4 Tigers Confiscated from "Roy Boy" Cooper
Feds seize 4 tigers; claim they need care
GARY — Roy "Roy Boy" Cooper, Glen Park's famed tattoo artist, waited in his office Thursday as federal agents seized four tigers who lived for years at his parlor on Broadway.
He said he's had an exhibitor's license for nearly half a century, possibly longer than anyone in the country, and he said the U.S. Department of Agriculture wants to make an example of someone.
"I don't believe I'm a criminal," Cooper said.
But USDA spokesman Dave Sacks said Cooper's tigers were underweight and lethargic when inspectors visited earlier this week, and he said Cooper did nothing to correct the situation.
"We don't waste any time when we see suffering animals," Sacks said.
Cooper's tiger handlers and local fans watched as agents tranquilized and took away two white tigers named Storm and Pearl, a gold bengal named Kyla and a gold Siberian named Cali. At least one tiger seemed awake and alert as its cage was loaded into a moving van with the others.
"That's cruelty to animals," John Higgins, one of the tiger's handlers, complained.
Sacks said agents took the tigers to a USDA-licensed sanctuary in an undisclosed location. He said Cooper has little chance of getting them back.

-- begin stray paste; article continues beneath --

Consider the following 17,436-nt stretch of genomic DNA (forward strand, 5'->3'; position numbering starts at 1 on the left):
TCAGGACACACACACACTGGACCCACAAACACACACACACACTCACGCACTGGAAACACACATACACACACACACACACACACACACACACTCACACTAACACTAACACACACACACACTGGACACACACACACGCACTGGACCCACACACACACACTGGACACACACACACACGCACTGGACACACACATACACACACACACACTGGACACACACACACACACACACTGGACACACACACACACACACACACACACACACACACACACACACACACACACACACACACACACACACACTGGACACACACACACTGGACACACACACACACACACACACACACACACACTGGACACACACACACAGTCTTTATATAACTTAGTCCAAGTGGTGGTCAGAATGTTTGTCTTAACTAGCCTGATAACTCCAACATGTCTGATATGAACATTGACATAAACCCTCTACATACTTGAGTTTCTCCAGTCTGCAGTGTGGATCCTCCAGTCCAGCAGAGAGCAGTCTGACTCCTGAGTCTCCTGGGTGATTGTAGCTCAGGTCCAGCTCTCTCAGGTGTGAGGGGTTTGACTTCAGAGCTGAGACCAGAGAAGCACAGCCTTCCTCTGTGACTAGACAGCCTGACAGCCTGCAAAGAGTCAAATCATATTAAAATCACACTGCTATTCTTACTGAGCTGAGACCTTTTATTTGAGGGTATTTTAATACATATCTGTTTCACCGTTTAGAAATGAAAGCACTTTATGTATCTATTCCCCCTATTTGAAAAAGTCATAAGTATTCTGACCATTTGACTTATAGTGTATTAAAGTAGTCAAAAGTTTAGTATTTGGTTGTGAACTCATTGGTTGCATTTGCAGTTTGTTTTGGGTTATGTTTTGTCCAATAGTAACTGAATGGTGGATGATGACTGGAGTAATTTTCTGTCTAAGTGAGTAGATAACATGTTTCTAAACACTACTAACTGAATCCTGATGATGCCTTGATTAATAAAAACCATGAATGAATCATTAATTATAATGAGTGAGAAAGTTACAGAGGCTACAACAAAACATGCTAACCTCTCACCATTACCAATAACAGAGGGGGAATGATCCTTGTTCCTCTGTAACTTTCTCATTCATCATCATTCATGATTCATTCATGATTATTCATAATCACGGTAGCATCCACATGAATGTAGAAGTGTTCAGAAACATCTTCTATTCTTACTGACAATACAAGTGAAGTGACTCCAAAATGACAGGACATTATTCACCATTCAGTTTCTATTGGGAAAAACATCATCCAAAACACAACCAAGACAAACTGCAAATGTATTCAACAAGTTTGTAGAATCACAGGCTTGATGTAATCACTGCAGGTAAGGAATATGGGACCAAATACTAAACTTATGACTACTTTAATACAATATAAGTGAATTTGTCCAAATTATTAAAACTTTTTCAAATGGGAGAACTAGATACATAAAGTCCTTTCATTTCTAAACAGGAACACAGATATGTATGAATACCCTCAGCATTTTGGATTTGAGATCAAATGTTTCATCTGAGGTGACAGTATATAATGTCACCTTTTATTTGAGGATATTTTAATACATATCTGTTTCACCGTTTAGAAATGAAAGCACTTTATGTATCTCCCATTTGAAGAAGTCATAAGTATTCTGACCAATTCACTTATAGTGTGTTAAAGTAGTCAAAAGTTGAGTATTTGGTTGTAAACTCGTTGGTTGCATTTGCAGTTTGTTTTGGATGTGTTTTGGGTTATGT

"They're no longer his property," Sacks said.
Inspection reports on the USDA's Web site show most routine inspections of Cooper's animal care ended with no problems.
His shop on the east side of Broadway's 3800 block burned down in 2008, and inspectors said they had trouble contacting him days later. Cooper took his shop to Broadway's west side.
In December, the USDA complained Cooper's outdoor housing shelter didn't offer his tigers proper protection from the cold weather.
"The floor of the pen was covered in snow and the added hay at the front of the pen was wet," inspectors wrote. "The tiger did not have a dry place to rest."
Inspectors also said Cooper kept three tigers too close to a public area.
"One person in this area was seen reaching into the enclosures and petting one of the tigers," inspectors wrote.
A February inspection took no issue with Cooper's handling of the tigers. Last month, though, inspectors said one tiger's perimeter fence was in disrepair and three tigers were in poor health.
"One is excessively thin with hip bones showing," inspectors wrote. "The three tigers housed indoors all have hair loss and areas of irritation."
Sacks said Cooper received a notice of confiscation earlier this week and could have avoided Thursday's scene by making an attempt to correct the situation.
"There's no appeal to be made if your animals are suffering," Sacks said.
Cooper said he thinks the USDA wants to prove it's doing its job because of a series of high-profile animal attacks.
"I try to do everything they write me up for," Cooper said, adding that he stayed inside at the direction of federal agents.
Many people watching from Broadway's sidewalks, meanwhile, defended Cooper as a long-time Gary businessman whose exotic animals were well cared for and behaved around children.
"I can't believe they're doing this," Katina Broaden said. gary tattoo parlor
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